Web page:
Co-author of Landmark Longfellow Bridge Study Optimistic about State Infrastructure Maintenance Investments

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BOSTON – Reconstruction of the Longfellow Bridge is now complete, and the co-author of a landmark study about the Longfellow’s restoration sees reasons to be optimistic that the Commonwealth is becoming more responsible about maintaining its infrastructure assets, according to a new Policy Brief published by Pioneer Institute.

“The Longfellow Bridge was like a family pet who had been left out in the cold overnight,” said Dr. Dave Westerling, author of “Looking Back at Longfellow Bridge.”  “Thankfully, the experience seems to have sparked awareness of just what a bad idea that is.”

In “Our Legacy of Neglect: The Longfellow Bridge and the Cost of Deferred Maintenance,” published in 2007 on the 100th anniversary of the bridge’s opening, Dr. Westerling and former Pioneer Research Director Steve Poftak found that the combined cost of all maintenance to the bridge over the previous century and including the recent renovation, would have been about $143 million had 1 percent of the bridge’s capital cost been invested annually in a maintenance program.  The final cost of the overhaul was $305.5 million.

But since that time, Dr. Westerling finds that great strides have been made.  He points to repair and replacement of the Commonwealth’s courthouses, renovations to state college and university facilities, and the Massachusetts State Library Construction Program, which has helped build 54 new library buildings and 169 addition, renovation and conversion projects.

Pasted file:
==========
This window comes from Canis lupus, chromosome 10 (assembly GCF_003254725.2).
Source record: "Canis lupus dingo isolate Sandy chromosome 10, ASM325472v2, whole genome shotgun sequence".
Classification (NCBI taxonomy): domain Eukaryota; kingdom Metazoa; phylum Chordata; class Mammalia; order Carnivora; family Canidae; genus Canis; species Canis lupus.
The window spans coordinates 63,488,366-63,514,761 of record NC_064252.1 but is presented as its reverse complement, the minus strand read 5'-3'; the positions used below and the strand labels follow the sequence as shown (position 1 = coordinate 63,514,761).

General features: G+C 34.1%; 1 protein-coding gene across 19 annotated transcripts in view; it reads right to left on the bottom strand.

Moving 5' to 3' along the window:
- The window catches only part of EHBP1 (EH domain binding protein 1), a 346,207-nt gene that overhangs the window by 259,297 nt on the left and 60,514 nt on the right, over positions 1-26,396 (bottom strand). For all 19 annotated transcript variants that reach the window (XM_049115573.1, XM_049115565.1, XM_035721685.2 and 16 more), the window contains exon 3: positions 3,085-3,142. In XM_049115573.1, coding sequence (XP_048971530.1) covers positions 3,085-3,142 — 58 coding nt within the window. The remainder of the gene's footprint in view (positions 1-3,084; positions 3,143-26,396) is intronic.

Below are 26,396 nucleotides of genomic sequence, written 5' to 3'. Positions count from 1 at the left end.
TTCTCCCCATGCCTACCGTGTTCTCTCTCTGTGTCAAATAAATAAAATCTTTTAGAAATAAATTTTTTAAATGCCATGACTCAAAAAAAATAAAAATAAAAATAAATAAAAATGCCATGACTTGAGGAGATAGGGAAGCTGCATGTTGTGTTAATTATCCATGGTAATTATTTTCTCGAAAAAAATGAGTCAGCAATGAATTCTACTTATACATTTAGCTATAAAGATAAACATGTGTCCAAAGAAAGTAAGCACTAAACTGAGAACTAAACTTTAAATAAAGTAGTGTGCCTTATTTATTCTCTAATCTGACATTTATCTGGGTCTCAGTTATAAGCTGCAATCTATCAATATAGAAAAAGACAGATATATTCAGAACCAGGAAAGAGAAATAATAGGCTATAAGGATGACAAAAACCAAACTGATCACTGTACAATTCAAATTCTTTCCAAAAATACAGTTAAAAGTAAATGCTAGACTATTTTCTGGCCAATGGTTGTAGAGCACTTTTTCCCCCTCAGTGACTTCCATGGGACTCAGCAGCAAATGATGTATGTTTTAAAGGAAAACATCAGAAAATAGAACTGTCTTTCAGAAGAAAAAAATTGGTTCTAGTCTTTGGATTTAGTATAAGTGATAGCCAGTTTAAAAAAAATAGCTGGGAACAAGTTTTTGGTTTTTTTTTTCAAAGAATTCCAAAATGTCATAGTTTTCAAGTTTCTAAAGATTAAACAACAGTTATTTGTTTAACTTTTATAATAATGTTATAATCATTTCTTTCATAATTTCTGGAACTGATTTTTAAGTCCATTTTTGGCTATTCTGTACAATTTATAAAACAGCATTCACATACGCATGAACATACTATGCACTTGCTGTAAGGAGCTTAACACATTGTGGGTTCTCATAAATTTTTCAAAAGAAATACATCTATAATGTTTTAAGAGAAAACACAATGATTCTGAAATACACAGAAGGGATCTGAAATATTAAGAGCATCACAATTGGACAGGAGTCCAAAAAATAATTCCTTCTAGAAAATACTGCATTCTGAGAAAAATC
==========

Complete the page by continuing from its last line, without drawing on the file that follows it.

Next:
Dr. Westerling says future upgrades should include subways, commuter rail and electrification of the system to ensure the use of new energy sources such as wind and solar to move people quickly and quietly without increasing our carbon footprint.

About the Author

Dr. Dave Westerling is Professor Emeritus in the Department of Civil Engineering at Merrimack College. He is a Past President of the Boston Society of Civil Engineers/ASCE and a former Congressional Fellow in the U.S. Senate. Recently Dr. Westerling was Interim Inspector General for the City of New Orleans after Hurricane Katrina and last year he assisted FEMA and municipal utilities in Southeast Texas after Hurricane Harvey. He currently serves as Chairman of the Capital Planning Committee in the Town of Berlin, MA.

About Pioneer

Pioneer Institute is an independent, non-partisan, privately funded research organization that seeks to improve the quality of life in Massachusetts through civic discourse and intellectually rigorous, data-driven public policy solutions based on free market principles, individual liberty and responsibility, and the ideal of effective, limited and accountable government.